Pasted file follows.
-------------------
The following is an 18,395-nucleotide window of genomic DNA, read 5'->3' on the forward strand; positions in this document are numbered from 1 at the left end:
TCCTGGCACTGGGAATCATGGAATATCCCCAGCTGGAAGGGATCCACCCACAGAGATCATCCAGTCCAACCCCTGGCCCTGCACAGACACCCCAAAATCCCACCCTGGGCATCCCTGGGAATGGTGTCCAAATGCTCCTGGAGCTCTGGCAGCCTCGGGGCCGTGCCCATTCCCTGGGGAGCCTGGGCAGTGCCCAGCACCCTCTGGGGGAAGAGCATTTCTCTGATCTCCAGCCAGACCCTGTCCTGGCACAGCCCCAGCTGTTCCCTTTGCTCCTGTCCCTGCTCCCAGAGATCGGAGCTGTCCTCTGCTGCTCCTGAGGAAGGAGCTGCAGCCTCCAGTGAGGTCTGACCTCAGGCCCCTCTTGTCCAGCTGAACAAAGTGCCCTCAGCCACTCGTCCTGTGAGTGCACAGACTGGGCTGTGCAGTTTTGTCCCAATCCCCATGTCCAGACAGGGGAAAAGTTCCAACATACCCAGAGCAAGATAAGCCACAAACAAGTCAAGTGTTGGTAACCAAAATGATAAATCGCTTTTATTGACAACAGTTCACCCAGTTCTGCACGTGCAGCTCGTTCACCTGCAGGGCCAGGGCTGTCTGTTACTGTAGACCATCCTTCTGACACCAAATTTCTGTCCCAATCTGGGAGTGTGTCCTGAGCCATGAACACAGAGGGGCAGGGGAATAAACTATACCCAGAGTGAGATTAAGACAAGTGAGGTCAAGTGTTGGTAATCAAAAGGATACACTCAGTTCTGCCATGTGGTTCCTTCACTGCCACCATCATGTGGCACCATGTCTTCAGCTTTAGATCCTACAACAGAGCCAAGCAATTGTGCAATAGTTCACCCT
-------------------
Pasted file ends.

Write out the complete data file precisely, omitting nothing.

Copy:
The following is an 18,395-nucleotide window of genomic DNA, read 5'->3' on the forward strand; positions in this document are numbered from 1 at the left end:
TCCTGGCACTGGGAATCATGGAATATCCCCAGCTGGAAGGGATCCACCCACAGAGATCATCCAGTCCAACCCCTGGCCCTGCACAGACACCCCAAAATCCCACCCTGGGCATCCCTGGGAATGGTGTCCAAATGCTCCTGGAGCTCTGGCAGCCTCGGGGCCGTGCCCATTCCCTGGGGAGCCTGGGCAGTGCCCAGCACCCTCTGGGGGAAGAGCATTTCTCTGATCTCCAGCCAGACCCTGTCCTGGCACAGCCCCAGCTGTTCCCTTTGCTCCTGTCCCTGCTCCCAGAGATCGGAGCTGTCCTCTGCTGCTCCTGAGGAAGGAGCTGCAGCCTCCAGTGAGGTCTGACCTCAGGCCCCTCTTGTCCAGCTGAACAAAGTGCCCTCAGCCACTCGTCCTGTGAGTGCACAGACTGGGCTGTGCAGTTTTGTCCCAATCCCCATGTCCAGACAGGGGAAAAGTTCCAACATACCCAGAGCAAGATAAGCCACAAACAAGTCAAGTGTTGGTAACCAAAATGATAAATCGCTTTTATTGACAACAGTTCACCCAGTTCTGCACGTGCAGCTCGTTCACCTGCAGGGCCAGGGCTGTCTGTTACTGTAGACCATCCTTCTGACACCAAATTTCTGTCCCAATCTGGGAGTGTGTCCTGAGCCATGAACACAGAGGGGCAGGGGAATAAACTATACCCAGAGTGAGATTAAGACAAGTGAGGTCAAGTGTTGGTAATCAAAAGGATACACTCAGTTCTGCCATGTGGTTCCTTCACTGCCACCATCATGTGGCACCATGTCTTCAGCTTTAGATCCTACAACAGAGCCAAGCAATTGTGCAATAGTTCACCCT